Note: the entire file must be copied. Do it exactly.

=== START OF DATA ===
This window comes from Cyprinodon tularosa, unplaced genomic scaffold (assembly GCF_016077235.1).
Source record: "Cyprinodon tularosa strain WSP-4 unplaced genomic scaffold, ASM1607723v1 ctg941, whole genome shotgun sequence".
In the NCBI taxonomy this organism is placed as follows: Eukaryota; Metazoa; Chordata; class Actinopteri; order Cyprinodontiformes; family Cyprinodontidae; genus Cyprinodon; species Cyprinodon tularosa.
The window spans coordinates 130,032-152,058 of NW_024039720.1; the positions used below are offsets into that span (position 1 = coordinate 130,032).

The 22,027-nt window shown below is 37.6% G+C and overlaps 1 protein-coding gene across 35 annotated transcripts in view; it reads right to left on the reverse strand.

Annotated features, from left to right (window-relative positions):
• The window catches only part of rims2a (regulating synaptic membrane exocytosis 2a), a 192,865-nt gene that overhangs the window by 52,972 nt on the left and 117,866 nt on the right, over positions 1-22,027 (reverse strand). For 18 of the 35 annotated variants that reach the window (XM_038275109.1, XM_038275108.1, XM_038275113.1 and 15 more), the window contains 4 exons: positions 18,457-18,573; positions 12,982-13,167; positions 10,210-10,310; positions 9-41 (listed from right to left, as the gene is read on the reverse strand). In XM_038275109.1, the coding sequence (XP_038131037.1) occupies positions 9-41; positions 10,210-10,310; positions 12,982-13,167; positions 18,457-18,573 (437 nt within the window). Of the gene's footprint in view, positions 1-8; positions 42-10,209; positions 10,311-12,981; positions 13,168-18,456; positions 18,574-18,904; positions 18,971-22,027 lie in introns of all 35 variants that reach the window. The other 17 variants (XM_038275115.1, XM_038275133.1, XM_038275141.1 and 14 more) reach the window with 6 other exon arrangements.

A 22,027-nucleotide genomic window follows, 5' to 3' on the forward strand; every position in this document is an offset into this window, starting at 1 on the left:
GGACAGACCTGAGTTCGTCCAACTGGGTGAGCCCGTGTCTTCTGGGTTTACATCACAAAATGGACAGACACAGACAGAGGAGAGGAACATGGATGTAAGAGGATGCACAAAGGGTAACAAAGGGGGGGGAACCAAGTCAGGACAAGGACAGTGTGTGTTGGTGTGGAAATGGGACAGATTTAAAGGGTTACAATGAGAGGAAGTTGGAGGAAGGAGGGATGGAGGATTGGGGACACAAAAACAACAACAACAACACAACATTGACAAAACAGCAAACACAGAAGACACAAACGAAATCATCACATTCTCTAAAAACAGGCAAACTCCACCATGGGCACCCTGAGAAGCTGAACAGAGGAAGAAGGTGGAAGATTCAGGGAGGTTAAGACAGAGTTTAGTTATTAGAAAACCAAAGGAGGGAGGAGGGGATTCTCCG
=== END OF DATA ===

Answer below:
This window comes from Cyprinodon tularosa, unplaced genomic scaffold (assembly GCF_016077235.1).
Source record: "Cyprinodon tularosa strain WSP-4 unplaced genomic scaffold, ASM1607723v1 ctg941, whole genome shotgun sequence".
In the NCBI taxonomy this organism is placed as follows: Eukaryota; Metazoa; Chordata; class Actinopteri; order Cyprinodontiformes; family Cyprinodontidae; genus Cyprinodon; species Cyprinodon tularosa.
The window spans coordinates 130,032-152,058 of NW_024039720.1; the positions used below are offsets into that span (position 1 = coordinate 130,032).

The 22,027-nt window shown below is 37.6% G+C and overlaps 1 protein-coding gene across 35 annotated transcripts in view; it reads right to left on the reverse strand.

Annotated features, from left to right (window-relative positions):
• The window catches only part of rims2a (regulating synaptic membrane exocytosis 2a), a 192,865-nt gene that overhangs the window by 52,972 nt on the left and 117,866 nt on the right, over positions 1-22,027 (reverse strand). For 18 of the 35 annotated variants that reach the window (XM_038275109.1, XM_038275108.1, XM_038275113.1 and 15 more), the window contains 4 exons: positions 18,457-18,573; positions 12,982-13,167; positions 10,210-10,310; positions 9-41 (listed from right to left, as the gene is read on the reverse strand). In XM_038275109.1, the coding sequence (XP_038131037.1) occupies positions 9-41; positions 10,210-10,310; positions 12,982-13,167; positions 18,457-18,573 (437 nt within the window). Of the gene's footprint in view, positions 1-8; positions 42-10,209; positions 10,311-12,981; positions 13,168-18,456; positions 18,574-18,904; positions 18,971-22,027 lie in introns of all 35 variants that reach the window. The other 17 variants (XM_038275115.1, XM_038275133.1, XM_038275141.1 and 14 more) reach the window with 6 other exon arrangements.

A 22,027-nucleotide genomic window follows, 5' to 3' on the forward strand; every position in this document is an offset into this window, starting at 1 on the left:
GGACAGACCTGAGTTCGTCCAACTGGGTGAGCCCGTGTCTTCTGGGTTTACATCACAAAATGGACAGACACAGACAGAGGAGAGGAACATGGATGTAAGAGGATGCACAAAGGGTAACAAAGGGGGGGGAACCAAGTCAGGACAAGGACAGTGTGTGTTGGTGTGGAAATGGGACAGATTTAAAGGGTTACAATGAGAGGAAGTTGGAGGAAGGAGGGATGGAGGATTGGGGACACAAAAACAACAACAACAACACAACATTGACAAAACAGCAAACACAGAAGACACAAACGAAATCATCACATTCTCTAAAAACAGGCAAACTCCACCATGGGCACCCTGAGAAGCTGAACAGAGGAAGAAGGTGGAAGATTCAGGGAGGTTAAGACAGAGTTTAGTTATTAGAAAACCAAAGGAGGGAGGAGGGGATTCTCCG